In a different style than Haggai, Zechariah exhorts the people to rebuild the temple. Whereas, Haggai encourages with direct instruction to rebuild, Zechariah’s exhortation is more indirect. In fact, without Ezra’s assessment in Ezra 5:1 we would not be able to make the connection that God used Zechariah to encourage the progress of the temple. Zechariah’s concern is more with the coming of Messiah. The logic is that Israel needed to prepare for the coming of Messiah with repentance and a return to worship. A tangible way of restoring worship would be to rebuild the temple.

Now, one other introductory word is in order for the book of Zechariah. This is not an easy book. That is probably one of the reasons that it has been ignored. The book is dominated with what we call apocalyptic language. The first part of the book is dominated with eight visions that God gave to Zechariah.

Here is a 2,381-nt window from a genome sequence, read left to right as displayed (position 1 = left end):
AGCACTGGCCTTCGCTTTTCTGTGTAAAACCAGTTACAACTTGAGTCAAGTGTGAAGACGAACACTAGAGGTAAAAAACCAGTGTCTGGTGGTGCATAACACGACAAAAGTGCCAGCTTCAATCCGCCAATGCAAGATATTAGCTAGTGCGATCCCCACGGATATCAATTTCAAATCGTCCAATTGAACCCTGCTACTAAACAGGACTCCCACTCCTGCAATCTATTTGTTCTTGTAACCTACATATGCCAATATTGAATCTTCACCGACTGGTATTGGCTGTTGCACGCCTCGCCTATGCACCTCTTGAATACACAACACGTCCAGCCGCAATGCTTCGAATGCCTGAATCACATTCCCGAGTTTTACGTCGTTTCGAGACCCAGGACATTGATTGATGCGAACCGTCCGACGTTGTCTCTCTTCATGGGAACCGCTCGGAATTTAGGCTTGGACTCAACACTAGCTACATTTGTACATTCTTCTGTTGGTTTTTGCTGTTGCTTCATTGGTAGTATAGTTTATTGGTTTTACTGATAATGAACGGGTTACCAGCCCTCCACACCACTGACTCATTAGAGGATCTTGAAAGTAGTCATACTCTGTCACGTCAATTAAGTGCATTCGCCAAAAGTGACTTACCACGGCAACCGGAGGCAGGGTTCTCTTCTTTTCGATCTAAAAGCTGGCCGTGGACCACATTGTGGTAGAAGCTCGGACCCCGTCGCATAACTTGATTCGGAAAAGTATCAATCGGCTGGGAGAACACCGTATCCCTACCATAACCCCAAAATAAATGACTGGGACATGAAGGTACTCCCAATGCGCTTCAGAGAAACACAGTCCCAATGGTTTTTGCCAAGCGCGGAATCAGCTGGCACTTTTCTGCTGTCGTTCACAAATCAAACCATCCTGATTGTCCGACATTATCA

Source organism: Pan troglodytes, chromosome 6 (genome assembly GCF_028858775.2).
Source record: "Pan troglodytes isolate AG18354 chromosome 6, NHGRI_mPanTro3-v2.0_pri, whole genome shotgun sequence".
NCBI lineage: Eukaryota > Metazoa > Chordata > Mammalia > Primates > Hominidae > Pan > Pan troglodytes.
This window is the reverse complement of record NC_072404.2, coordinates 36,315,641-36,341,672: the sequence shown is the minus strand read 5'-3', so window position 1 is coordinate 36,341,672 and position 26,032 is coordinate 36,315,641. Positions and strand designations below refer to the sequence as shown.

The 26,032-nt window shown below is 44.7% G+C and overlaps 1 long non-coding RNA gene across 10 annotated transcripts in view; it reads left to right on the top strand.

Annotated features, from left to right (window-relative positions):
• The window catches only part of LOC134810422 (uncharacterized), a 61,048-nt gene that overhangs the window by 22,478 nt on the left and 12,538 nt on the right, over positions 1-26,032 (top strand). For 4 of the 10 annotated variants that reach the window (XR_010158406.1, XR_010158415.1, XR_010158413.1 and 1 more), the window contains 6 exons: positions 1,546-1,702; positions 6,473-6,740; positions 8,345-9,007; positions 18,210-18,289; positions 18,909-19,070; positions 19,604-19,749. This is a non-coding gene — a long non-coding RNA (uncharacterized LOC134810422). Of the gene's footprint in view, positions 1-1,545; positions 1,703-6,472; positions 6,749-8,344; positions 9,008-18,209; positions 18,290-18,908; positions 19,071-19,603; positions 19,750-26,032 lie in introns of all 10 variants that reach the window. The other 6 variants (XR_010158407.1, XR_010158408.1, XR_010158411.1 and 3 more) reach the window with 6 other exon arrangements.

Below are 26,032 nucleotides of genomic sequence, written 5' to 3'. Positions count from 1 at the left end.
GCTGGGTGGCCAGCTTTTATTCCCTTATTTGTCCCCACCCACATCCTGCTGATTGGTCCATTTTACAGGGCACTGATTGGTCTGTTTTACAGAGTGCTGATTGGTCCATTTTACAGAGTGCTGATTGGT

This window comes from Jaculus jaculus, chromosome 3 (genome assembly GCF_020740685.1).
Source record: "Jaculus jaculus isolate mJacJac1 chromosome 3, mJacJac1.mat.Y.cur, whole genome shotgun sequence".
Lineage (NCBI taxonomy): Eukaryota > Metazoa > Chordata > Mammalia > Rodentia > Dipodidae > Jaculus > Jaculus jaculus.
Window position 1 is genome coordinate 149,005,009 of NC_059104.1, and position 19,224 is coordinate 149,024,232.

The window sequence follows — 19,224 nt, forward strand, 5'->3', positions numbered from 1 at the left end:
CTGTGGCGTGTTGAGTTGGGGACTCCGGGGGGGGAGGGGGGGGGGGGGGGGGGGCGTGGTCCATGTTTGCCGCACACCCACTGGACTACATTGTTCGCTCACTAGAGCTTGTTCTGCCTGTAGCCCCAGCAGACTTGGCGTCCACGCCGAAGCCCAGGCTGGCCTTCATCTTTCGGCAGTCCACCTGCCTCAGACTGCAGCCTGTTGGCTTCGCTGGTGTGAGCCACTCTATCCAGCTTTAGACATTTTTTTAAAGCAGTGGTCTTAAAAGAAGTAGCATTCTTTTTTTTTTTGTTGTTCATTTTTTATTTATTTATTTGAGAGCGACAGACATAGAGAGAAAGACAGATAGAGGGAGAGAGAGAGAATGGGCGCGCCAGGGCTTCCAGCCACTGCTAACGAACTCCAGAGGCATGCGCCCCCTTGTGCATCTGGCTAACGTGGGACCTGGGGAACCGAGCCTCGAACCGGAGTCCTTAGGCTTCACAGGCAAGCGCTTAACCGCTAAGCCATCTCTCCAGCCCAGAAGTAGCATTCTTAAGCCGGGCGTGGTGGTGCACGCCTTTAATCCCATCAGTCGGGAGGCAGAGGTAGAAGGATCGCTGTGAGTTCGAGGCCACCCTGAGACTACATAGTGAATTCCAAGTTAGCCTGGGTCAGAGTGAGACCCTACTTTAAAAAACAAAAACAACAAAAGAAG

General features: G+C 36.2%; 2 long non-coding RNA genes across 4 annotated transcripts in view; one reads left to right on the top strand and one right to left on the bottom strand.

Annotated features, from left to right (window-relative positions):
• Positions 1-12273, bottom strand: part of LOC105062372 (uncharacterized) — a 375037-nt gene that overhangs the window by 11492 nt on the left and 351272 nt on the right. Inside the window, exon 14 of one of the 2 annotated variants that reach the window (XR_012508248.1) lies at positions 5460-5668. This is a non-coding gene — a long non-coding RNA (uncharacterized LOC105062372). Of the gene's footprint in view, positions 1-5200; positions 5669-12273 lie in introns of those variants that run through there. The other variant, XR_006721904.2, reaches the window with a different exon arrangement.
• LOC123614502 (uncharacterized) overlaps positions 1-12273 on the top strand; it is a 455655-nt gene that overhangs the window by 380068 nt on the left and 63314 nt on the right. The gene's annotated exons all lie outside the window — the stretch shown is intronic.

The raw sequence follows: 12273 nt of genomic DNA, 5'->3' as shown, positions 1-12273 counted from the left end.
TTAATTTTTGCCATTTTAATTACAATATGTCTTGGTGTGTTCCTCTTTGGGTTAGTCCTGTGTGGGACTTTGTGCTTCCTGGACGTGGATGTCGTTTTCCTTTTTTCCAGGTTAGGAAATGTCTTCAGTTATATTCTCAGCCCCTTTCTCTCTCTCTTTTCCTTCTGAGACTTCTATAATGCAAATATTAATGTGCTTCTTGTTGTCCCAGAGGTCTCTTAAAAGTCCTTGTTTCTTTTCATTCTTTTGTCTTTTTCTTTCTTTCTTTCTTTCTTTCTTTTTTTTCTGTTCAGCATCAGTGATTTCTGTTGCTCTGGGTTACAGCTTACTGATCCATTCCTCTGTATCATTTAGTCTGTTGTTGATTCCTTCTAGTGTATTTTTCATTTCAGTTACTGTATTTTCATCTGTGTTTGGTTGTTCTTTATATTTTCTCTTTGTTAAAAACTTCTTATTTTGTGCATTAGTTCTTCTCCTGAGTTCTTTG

Let’s read the first six verses and dive in to what this book has to say to us today.

Text: (Zechariah 1:1-6) In the eighth month, in the second year of Darius, the word of the Lord came to the prophet Zechariah son of Berechiah, son of Iddo: “The Lord was extremely angry with your ancestors. So tell the people: This is what the Lord of Hosts says: Return to Me”—this is the declaration of the Lord of Hosts—“and I will return to you, says the Lord of Hosts. Do not be like your ancestors; the earlier prophets proclaimed to them: This is what the Lord of Hosts says: Turn from your evil ways and your evil deeds. But they did not listen or pay attention to Me”—this is the Lord’s declaration. “Where are your ancestors now? And do the prophets live forever? But didn’t My words and My statutes that I commanded My servants the prophets overtake your ancestors? They repented and said: As the Lord of Hosts purposed to deal with us for our ways and deeds, so He has dealt with us.”